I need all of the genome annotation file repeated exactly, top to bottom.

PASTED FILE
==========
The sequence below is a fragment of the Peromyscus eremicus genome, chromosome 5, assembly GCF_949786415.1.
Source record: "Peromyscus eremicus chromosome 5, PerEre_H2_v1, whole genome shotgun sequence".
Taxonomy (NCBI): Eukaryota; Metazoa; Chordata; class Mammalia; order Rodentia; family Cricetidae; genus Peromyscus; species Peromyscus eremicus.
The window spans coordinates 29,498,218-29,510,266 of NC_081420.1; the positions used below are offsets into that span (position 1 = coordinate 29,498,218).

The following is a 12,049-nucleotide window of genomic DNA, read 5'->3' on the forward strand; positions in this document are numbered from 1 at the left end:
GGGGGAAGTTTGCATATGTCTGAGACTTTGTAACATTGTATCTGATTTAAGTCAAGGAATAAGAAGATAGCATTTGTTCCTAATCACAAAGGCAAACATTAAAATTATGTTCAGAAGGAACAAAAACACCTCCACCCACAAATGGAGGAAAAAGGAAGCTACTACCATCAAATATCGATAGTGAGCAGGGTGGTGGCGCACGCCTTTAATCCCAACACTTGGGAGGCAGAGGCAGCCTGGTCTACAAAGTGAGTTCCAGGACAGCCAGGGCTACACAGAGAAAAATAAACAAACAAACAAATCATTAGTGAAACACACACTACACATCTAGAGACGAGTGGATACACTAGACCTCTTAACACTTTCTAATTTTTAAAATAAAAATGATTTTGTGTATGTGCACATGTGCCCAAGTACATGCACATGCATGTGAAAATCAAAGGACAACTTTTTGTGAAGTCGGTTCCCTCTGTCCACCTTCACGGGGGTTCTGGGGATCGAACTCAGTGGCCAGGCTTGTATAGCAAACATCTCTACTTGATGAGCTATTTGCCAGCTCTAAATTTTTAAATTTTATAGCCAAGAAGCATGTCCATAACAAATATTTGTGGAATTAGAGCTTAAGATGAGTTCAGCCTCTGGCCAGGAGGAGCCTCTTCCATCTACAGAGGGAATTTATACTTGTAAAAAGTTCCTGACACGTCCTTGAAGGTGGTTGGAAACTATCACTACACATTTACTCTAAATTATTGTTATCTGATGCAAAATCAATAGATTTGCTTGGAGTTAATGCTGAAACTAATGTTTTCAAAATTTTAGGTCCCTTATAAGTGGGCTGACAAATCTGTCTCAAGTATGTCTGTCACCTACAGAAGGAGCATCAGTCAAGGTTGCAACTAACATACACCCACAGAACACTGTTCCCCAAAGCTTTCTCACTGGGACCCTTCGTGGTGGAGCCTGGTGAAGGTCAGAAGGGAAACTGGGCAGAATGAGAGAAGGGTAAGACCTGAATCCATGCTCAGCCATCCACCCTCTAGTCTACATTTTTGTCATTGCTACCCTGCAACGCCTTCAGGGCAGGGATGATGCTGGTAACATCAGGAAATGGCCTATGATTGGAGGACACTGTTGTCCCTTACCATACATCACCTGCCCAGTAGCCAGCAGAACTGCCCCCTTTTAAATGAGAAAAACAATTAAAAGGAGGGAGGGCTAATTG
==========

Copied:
The sequence below is a fragment of the Peromyscus eremicus genome, chromosome 5, assembly GCF_949786415.1.
Source record: "Peromyscus eremicus chromosome 5, PerEre_H2_v1, whole genome shotgun sequence".
Taxonomy (NCBI): Eukaryota; Metazoa; Chordata; class Mammalia; order Rodentia; family Cricetidae; genus Peromyscus; species Peromyscus eremicus.
The window spans coordinates 29,498,218-29,510,266 of NC_081420.1; the positions used below are offsets into that span (position 1 = coordinate 29,498,218).

The following is a 12,049-nucleotide window of genomic DNA, read 5'->3' on the forward strand; positions in this document are numbered from 1 at the left end:
GGGGGAAGTTTGCATATGTCTGAGACTTTGTAACATTGTATCTGATTTAAGTCAAGGAATAAGAAGATAGCATTTGTTCCTAATCACAAAGGCAAACATTAAAATTATGTTCAGAAGGAACAAAAACACCTCCACCCACAAATGGAGGAAAAAGGAAGCTACTACCATCAAATATCGATAGTGAGCAGGGTGGTGGCGCACGCCTTTAATCCCAACACTTGGGAGGCAGAGGCAGCCTGGTCTACAAAGTGAGTTCCAGGACAGCCAGGGCTACACAGAGAAAAATAAACAAACAAACAAATCATTAGTGAAACACACACTACACATCTAGAGACGAGTGGATACACTAGACCTCTTAACACTTTCTAATTTTTAAAATAAAAATGATTTTGTGTATGTGCACATGTGCCCAAGTACATGCACATGCATGTGAAAATCAAAGGACAACTTTTTGTGAAGTCGGTTCCCTCTGTCCACCTTCACGGGGGTTCTGGGGATCGAACTCAGTGGCCAGGCTTGTATAGCAAACATCTCTACTTGATGAGCTATTTGCCAGCTCTAAATTTTTAAATTTTATAGCCAAGAAGCATGTCCATAACAAATATTTGTGGAATTAGAGCTTAAGATGAGTTCAGCCTCTGGCCAGGAGGAGCCTCTTCCATCTACAGAGGGAATTTATACTTGTAAAAAGTTCCTGACACGTCCTTGAAGGTGGTTGGAAACTATCACTACACATTTACTCTAAATTATTGTTATCTGATGCAAAATCAATAGATTTGCTTGGAGTTAATGCTGAAACTAATGTTTTCAAAATTTTAGGTCCCTTATAAGTGGGCTGACAAATCTGTCTCAAGTATGTCTGTCACCTACAGAAGGAGCATCAGTCAAGGTTGCAACTAACATACACCCACAGAACACTGTTCCCCAAAGCTTTCTCACTGGGACCCTTCGTGGTGGAGCCTGGTGAAGGTCAGAAGGGAAACTGGGCAGAATGAGAGAAGGGTAAGACCTGAATCCATGCTCAGCCATCCACCCTCTAGTCTACATTTTTGTCATTGCTACCCTGCAACGCCTTCAGGGCAGGGATGATGCTGGTAACATCAGGAAATGGCCTATGATTGGAGGACACTGTTGTCCCTTACCATACATCACCTGCCCAGTAGCCAGCAGAACTGCCCCCTTTTAAATGAGAAAAACAATTAAAAGGAGGGAGGGCTAATTG